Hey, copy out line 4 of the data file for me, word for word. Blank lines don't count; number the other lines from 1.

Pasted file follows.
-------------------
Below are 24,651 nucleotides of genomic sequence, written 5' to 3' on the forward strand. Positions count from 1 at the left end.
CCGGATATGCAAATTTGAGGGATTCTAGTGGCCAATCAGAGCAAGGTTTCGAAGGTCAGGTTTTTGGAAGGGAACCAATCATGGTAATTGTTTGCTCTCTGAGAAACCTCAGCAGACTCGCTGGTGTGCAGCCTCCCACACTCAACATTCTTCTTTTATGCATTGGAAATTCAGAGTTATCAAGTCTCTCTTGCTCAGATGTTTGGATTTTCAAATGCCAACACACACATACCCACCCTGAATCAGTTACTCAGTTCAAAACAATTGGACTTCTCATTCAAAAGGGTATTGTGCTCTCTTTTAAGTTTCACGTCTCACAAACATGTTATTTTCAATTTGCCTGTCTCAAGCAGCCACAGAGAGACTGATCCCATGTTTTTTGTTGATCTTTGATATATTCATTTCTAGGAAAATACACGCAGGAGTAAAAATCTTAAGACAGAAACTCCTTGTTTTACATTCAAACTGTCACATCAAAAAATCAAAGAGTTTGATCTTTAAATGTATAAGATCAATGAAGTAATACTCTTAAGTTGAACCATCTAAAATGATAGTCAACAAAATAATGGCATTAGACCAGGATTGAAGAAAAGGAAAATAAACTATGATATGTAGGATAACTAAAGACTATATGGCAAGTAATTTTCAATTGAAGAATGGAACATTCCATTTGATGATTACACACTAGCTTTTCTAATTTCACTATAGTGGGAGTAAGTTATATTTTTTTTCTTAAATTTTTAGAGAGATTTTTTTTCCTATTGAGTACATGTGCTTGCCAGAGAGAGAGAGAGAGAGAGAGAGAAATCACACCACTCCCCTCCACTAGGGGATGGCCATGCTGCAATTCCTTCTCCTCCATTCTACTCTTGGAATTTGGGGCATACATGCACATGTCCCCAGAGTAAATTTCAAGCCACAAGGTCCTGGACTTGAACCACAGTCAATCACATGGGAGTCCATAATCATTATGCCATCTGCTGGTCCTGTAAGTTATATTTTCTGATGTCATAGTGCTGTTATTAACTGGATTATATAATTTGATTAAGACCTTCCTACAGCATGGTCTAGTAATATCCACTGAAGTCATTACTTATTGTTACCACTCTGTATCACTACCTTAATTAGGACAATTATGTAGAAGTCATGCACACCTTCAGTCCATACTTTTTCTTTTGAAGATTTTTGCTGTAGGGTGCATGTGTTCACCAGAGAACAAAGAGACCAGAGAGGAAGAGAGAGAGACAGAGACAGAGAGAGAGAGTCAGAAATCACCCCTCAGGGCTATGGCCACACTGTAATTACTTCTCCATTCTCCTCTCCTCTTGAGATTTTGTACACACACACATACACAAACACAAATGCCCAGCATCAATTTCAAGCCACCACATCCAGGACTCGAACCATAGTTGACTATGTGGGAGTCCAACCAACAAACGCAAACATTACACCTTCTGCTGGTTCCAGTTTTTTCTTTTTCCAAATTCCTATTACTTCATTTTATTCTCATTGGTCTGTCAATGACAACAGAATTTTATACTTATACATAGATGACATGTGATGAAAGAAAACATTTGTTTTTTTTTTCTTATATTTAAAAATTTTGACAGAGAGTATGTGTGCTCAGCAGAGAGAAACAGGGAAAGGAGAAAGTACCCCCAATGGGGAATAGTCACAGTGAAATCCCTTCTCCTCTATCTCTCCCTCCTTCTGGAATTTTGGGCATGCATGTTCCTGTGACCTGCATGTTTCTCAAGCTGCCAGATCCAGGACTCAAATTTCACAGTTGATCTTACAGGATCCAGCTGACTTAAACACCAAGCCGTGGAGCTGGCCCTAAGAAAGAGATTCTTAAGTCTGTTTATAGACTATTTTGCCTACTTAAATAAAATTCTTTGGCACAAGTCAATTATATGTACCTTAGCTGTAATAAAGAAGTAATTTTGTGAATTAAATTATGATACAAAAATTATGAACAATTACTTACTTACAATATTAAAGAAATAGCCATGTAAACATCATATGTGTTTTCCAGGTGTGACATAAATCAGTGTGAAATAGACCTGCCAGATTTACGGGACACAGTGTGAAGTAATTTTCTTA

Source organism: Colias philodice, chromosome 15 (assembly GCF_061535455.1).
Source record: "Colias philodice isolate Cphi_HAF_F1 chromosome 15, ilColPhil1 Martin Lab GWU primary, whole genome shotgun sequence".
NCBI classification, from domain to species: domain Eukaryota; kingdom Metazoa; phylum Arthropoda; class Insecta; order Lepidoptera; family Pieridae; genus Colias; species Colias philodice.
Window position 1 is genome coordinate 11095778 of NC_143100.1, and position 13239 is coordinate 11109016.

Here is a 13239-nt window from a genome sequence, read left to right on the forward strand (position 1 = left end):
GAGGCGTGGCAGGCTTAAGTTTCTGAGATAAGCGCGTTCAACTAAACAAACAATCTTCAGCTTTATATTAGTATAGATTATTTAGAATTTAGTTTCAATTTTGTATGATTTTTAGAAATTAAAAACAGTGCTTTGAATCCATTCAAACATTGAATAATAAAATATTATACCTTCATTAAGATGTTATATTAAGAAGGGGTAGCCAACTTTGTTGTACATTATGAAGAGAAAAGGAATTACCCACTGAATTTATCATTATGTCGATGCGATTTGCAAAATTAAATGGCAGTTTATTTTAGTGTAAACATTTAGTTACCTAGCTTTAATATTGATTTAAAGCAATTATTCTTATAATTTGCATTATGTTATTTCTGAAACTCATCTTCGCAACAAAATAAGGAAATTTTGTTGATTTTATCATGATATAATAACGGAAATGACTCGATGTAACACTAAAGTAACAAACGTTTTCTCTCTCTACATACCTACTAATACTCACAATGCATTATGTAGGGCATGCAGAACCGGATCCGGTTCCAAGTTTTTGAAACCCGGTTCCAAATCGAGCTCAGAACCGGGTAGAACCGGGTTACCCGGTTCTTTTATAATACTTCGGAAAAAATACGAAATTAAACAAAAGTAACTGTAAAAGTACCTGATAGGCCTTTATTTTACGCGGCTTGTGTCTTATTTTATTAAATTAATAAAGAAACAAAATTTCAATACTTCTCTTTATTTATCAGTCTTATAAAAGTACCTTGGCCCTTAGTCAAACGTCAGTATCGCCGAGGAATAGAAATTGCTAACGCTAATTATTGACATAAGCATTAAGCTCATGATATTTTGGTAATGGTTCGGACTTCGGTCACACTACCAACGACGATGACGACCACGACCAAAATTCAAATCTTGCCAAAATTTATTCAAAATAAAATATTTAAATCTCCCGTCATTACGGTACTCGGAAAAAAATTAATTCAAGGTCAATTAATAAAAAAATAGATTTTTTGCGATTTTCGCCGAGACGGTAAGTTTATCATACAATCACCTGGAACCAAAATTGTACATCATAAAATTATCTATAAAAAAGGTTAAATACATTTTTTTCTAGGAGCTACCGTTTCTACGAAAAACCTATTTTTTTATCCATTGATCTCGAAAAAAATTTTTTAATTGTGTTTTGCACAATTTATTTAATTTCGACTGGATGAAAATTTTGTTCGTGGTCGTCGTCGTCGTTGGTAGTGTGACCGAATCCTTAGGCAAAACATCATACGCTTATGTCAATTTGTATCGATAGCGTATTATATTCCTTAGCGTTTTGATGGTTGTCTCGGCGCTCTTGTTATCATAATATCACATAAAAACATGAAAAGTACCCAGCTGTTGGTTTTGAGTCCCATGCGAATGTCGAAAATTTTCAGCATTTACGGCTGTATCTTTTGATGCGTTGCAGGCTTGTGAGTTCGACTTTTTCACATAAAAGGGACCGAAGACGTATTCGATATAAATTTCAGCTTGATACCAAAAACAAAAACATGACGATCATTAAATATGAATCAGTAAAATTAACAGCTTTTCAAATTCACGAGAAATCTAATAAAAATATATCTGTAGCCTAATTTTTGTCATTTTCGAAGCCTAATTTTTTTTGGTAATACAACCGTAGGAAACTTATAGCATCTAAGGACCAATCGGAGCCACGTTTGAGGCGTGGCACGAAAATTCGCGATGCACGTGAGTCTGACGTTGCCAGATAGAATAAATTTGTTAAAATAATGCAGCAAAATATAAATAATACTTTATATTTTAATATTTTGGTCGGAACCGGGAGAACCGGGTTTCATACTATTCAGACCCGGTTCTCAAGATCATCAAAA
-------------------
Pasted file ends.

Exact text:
Source record: "Colias philodice isolate Cphi_HAF_F1 chromosome 15, ilColPhil1 Martin Lab GWU primary, whole genome shotgun sequence".